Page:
Acts 16 tells two accounts of Philippians being saved under the preaching of Paul. First is a woman named Lydia:
One who heard us was a woman named Lydia, from the city of Thyatira, a seller of purple goods, who was a worshiper of God. The Lord opened her heart to pay attention to what was said by Paul. And after she was baptized, and her household as well, she urged us, saying, “If you have judged me to be faithful to the Lord, come to my house and stay.” And she prevailed upon us. (Acts 16:14-15 ESV)
And again, of a jailor:
Then he brought them out and said, “Sirs, what must I do to be saved?” And they said, “Believe in the Lord Jesus, and you will be saved, you and your household.” And they spoke the word of the Lord to him and to all who were in his house. And he took them the same hour of the night and washed their wounds; and he was baptized at once, he and all his family. Then he brought them up into his house and set food before them. And he rejoiced along with his entire household that he had believed in God. (Acts 16:30-34 ESV)
Both of these accounts tell of someone who comes to believe in the gospel, and subsequently a baptism follows. Both stories, however, also seem to leave some degree of ambiguity over who precisely who believes and who is saved.
In the former passage, Luke tells us that the Lord opened Lydia's heart to pay attention to what was said by Paul. After this happened, Lydia was baptized--this much seems clear. By then, we encounter the phrase "and her household as well." Though there is no mention of the belief of her whole household, this phrase seems to imply that the whole household is baptized. After saying this, Luke switches again to the singular "If you have judged me to be faithful to the Lord, come to my house and stay", ostensibly asking to be judged (by Paul and Luke) on the basis of only her faith.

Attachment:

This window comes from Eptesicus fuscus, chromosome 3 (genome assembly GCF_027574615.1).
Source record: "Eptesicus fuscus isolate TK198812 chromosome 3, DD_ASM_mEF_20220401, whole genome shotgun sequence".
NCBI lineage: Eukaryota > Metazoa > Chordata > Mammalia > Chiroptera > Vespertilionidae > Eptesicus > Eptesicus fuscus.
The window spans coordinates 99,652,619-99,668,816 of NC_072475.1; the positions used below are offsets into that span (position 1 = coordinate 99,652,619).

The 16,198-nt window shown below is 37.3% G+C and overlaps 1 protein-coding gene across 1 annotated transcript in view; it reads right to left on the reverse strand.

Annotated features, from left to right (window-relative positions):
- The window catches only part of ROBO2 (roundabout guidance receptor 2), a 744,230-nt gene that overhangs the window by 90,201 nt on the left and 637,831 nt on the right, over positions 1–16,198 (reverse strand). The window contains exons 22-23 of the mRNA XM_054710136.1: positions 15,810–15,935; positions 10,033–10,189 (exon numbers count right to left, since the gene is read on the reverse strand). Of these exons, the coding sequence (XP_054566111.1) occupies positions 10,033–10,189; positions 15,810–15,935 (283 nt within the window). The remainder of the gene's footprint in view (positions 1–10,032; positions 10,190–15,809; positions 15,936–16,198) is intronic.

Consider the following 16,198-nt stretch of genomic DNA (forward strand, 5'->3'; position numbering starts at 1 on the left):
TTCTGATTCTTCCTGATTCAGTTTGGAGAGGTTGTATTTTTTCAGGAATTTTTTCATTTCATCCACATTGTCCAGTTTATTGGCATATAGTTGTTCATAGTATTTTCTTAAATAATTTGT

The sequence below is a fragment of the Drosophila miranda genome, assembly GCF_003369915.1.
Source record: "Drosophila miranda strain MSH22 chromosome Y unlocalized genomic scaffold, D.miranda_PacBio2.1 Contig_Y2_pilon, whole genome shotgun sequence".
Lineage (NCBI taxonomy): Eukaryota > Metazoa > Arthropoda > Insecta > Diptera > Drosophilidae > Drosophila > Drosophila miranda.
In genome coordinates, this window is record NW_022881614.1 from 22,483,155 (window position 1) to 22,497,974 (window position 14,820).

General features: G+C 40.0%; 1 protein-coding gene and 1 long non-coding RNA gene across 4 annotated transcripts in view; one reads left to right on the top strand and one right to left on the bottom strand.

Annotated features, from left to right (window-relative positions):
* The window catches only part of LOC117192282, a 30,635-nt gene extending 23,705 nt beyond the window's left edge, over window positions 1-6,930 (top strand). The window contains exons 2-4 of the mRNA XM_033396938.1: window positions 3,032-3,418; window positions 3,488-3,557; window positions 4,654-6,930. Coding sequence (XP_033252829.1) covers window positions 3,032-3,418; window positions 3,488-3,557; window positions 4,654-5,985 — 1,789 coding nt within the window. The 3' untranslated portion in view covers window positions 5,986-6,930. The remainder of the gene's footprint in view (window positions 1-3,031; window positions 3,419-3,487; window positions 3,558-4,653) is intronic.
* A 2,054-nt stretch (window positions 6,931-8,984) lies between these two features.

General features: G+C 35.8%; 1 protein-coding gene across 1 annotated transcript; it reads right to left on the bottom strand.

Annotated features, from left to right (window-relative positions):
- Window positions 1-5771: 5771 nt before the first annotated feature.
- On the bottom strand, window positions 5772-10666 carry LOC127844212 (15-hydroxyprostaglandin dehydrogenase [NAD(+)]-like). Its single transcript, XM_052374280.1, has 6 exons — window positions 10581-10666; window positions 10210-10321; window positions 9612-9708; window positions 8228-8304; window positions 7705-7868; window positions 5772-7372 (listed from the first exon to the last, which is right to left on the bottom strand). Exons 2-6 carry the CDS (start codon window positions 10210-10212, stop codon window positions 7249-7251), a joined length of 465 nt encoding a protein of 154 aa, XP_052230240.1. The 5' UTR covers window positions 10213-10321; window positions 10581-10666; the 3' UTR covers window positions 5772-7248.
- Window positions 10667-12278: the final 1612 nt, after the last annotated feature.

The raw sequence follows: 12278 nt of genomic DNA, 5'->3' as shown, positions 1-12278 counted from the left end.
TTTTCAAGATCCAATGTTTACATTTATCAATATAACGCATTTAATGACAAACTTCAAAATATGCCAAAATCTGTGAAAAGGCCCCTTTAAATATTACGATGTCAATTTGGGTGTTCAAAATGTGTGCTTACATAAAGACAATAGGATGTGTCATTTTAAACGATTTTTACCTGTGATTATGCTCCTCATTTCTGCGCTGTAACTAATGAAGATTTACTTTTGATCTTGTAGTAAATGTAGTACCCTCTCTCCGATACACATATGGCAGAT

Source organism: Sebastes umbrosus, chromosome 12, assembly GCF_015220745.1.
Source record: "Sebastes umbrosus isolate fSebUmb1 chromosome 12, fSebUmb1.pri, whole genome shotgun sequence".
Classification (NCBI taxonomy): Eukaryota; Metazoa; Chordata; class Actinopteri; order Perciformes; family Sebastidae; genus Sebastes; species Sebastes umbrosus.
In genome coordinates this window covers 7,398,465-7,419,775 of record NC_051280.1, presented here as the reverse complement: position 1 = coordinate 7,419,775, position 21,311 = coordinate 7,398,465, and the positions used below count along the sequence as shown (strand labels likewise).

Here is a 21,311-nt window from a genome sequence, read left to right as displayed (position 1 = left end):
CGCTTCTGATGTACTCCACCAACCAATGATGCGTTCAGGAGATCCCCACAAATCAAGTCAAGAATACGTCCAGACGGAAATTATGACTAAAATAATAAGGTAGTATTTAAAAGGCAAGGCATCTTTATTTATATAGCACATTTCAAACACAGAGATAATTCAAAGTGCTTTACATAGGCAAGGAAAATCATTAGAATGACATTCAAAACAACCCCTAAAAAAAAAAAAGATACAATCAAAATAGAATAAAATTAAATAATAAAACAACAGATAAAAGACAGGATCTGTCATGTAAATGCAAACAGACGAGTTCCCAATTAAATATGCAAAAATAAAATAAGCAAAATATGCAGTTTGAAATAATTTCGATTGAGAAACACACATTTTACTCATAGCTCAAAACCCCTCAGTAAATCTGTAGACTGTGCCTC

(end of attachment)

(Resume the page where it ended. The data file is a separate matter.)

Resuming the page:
Is this phrase "and her household as well" referring to baptism only, or to the Lord opening their heart as well? Modern-day Christian baptism is typically done for the one who becomes saved, but if this phrase refers only to the household being baptized (and not their faith), does this make Lydia's faith sufficient for the baptism of the whole house? Does it mean that her whole house is saved?
Again in the account of the jailor, a similar pattern is encountered. I will highlight the pronouns referring to the jailor and his house:
And they spoke the word of the Lord to him and to all who were in his house. And he took them the same hour of the night and washed their wounds; and he was baptized at once, he and all his family. Then he brought them up into his house and set food before them. And he rejoiced along with his entire household that he had believed in God.
Again, there is this strange switching between he (the jailor) and they (those in the house). What I see, however, is while Luke mentions that he and his family were baptized, and that he and his family rejoiced, he again only mentions that he (the jailor) "had believed in God".
What is going on here? Are we to understand these two passages to say that Paul would baptize entire households on the basis of the belief of one member? Or do we presume that, if the rest of the household is baptized, they must have made in unrecorded conversion?